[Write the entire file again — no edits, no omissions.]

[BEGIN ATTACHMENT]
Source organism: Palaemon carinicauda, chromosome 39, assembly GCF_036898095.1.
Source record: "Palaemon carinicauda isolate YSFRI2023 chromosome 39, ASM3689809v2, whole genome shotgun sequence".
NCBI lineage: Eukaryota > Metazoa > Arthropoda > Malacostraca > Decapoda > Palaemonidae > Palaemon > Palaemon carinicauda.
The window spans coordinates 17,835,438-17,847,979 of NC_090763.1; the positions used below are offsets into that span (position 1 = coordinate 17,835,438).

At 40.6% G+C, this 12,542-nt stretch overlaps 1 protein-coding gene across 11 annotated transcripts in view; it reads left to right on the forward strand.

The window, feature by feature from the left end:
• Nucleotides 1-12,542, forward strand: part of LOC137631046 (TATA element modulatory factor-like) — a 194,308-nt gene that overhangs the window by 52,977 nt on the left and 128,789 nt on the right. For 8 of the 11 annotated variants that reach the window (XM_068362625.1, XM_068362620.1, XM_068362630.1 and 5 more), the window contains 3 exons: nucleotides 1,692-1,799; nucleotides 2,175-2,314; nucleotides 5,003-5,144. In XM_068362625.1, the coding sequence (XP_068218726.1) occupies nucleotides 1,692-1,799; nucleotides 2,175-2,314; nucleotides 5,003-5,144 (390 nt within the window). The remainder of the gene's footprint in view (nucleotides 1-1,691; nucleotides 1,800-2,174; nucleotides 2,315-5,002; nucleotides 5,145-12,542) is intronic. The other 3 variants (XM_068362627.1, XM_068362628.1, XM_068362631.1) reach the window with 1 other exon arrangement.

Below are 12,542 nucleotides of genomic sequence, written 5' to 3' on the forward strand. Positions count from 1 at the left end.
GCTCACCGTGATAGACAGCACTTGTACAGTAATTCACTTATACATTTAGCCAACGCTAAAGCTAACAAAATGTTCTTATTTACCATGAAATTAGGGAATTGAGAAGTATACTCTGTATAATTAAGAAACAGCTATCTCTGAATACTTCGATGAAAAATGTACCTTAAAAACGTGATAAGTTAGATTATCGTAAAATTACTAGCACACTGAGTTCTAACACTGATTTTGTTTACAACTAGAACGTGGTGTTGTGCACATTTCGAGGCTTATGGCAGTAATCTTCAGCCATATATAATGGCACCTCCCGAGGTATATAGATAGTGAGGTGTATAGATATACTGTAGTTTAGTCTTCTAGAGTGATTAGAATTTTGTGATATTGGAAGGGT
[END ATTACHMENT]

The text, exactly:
Source organism: Palaemon carinicauda, chromosome 39, assembly GCF_036898095.1.
Source record: "Palaemon carinicauda isolate YSFRI2023 chromosome 39, ASM3689809v2, whole genome shotgun sequence".
NCBI lineage: Eukaryota > Metazoa > Arthropoda > Malacostraca > Decapoda > Palaemonidae > Palaemon > Palaemon carinicauda.
The window spans coordinates 17,835,438-17,847,979 of NC_090763.1; the positions used below are offsets into that span (position 1 = coordinate 17,835,438).

At 40.6% G+C, this 12,542-nt stretch overlaps 1 protein-coding gene across 11 annotated transcripts in view; it reads left to right on the forward strand.

The window, feature by feature from the left end:
• Nucleotides 1-12,542, forward strand: part of LOC137631046 (TATA element modulatory factor-like) — a 194,308-nt gene that overhangs the window by 52,977 nt on the left and 128,789 nt on the right. For 8 of the 11 annotated variants that reach the window (XM_068362625.1, XM_068362620.1, XM_068362630.1 and 5 more), the window contains 3 exons: nucleotides 1,692-1,799; nucleotides 2,175-2,314; nucleotides 5,003-5,144. In XM_068362625.1, the coding sequence (XP_068218726.1) occupies nucleotides 1,692-1,799; nucleotides 2,175-2,314; nucleotides 5,003-5,144 (390 nt within the window). The remainder of the gene's footprint in view (nucleotides 1-1,691; nucleotides 1,800-2,174; nucleotides 2,315-5,002; nucleotides 5,145-12,542) is intronic. The other 3 variants (XM_068362627.1, XM_068362628.1, XM_068362631.1) reach the window with 1 other exon arrangement.

Below are 12,542 nucleotides of genomic sequence, written 5' to 3' on the forward strand. Positions count from 1 at the left end.
GCTCACCGTGATAGACAGCACTTGTACAGTAATTCACTTATACATTTAGCCAACGCTAAAGCTAACAAAATGTTCTTATTTACCATGAAATTAGGGAATTGAGAAGTATACTCTGTATAATTAAGAAACAGCTATCTCTGAATACTTCGATGAAAAATGTACCTTAAAAACGTGATAAGTTAGATTATCGTAAAATTACTAGCACACTGAGTTCTAACACTGATTTTGTTTACAACTAGAACGTGGTGTTGTGCACATTTCGAGGCTTATGGCAGTAATCTTCAGCCATATATAATGGCACCTCCCGAGGTATATAGATAGTGAGGTGTATAGATATACTGTAGTTTAGTCTTCTAGAGTGATTAGAATTTTGTGATATTGGAAGGGT